Wisconsin Film Festival Spotlight: “Coherence”

coherence

Tickets for the 2014 Wisconsin Film Festival went on sale last Saturday, and each day between now and the start of the festival on April 3, I’ll be zooming in on one of the more than 140 films playing at the festival. If you have suggestions about films you’d like to know more about as you’re planning your festival experience, let me know in comments.

Coherence” (Sunday, April 6,, 1 p.m., Sundance Cinemas)

If you’re into indie sci-fi in the vein of “Primer” or “Another Earth,” where the thrills up the spine come from ideas rather than visual effects, get a ticket now to see James Byrkit’s mindbender “Coherence.” (Rush tickets remain on sale for a second show at 9 p.m. Saturday at Sundance).

In the film’s creepy prologue, we see a woman (Emily Foxler) driving to meet friends at an Los Angeles dinner party, trying to talk to her boyfriend on the phone. But the signal goes dead. And then, more sinisterly, the screen on her smartphone unexpectedly shatters in her hand.

At the party, everyone is talking about the comet that’s passing overhead, visible in the night sky. They drink wine and chatter, and then the lights go out. In their house, and every house in the neighborhood. Except one house two blocks away, which has every light blazing. Two of the men at the party go to investigate.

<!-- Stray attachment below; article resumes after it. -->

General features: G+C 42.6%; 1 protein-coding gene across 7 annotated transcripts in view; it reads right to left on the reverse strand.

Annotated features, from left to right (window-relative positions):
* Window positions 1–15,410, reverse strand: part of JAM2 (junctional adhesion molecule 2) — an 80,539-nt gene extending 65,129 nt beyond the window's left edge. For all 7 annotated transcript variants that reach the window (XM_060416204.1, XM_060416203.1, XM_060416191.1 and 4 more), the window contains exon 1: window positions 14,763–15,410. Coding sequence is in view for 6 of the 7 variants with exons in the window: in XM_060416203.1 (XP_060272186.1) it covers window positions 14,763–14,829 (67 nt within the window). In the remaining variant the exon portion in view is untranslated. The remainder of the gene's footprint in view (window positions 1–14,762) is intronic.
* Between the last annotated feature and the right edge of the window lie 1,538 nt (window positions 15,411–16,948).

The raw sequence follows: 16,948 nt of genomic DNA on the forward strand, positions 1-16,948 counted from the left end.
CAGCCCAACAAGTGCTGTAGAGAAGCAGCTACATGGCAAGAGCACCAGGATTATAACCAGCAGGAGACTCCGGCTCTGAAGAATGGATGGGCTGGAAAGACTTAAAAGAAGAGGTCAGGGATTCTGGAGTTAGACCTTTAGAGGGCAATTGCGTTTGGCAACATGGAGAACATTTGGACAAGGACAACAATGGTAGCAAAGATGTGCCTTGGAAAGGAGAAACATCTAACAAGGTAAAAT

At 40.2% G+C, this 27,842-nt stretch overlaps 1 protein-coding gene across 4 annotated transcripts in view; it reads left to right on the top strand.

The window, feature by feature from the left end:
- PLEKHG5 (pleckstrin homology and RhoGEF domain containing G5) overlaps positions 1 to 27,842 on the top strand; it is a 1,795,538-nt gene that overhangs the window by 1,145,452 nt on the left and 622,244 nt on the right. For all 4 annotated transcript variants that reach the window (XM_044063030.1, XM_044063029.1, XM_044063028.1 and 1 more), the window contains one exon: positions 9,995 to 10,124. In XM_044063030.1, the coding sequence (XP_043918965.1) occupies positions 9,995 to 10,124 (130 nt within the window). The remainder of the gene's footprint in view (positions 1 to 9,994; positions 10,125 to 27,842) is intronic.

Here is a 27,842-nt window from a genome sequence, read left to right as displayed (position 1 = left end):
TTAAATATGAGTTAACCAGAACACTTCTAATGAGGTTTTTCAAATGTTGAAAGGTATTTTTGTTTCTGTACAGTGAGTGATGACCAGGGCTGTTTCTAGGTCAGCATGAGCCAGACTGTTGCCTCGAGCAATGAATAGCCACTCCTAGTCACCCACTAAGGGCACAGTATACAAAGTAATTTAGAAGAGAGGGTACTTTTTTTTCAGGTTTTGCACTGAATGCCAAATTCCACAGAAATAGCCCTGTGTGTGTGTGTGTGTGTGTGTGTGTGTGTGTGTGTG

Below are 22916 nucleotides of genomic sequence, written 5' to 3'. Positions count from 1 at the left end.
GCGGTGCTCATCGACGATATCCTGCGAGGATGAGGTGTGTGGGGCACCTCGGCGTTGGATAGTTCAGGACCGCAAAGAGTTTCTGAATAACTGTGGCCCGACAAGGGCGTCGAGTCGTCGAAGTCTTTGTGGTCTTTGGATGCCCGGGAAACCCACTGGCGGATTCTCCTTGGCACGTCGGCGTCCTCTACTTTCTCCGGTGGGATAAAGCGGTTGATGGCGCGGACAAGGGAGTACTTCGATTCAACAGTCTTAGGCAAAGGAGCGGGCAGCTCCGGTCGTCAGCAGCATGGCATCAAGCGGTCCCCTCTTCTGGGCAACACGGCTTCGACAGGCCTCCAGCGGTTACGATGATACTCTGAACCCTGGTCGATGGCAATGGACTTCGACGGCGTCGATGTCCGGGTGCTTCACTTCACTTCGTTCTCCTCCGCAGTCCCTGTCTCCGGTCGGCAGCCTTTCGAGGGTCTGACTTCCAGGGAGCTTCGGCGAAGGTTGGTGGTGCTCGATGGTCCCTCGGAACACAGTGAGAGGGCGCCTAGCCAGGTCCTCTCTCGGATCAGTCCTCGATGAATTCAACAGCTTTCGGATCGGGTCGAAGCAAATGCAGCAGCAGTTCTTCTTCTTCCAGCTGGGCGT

And I should really leave it there, because half of the pleasure of “Coherence” is watching where Byrkit takes this, into ever more delightfully convoluted waters. You feel like you should have a notebook and a map in hand to keep track of everything that’s going on, and even then you’ll likely have to grab a beer and talk it out with your friends afterward

The other half of the pleasure of “Coherence” comes from the grounded, realistic performances of the eight actors, who react to increasingly unbelievable events with just the right mix of curiosity, fear and humor that you would imagine a group of slightly self-involved Angelenos would. I especially enjoyed Foxler, as a woman who ends up making a decisive choice late in the film, and Nicholas Brendon of “Buffy the Vampire Slayer” fame who I believe might be playing himself (he references his role on “Roswell” in one funny meta-moment.)

The dialogue seems mostly improvised and authentic, which sells the increasingly wild plot twists and loop-de-loops that “Coherence” takes. If you’re into this sort of thing, it’s really a lot of fun.

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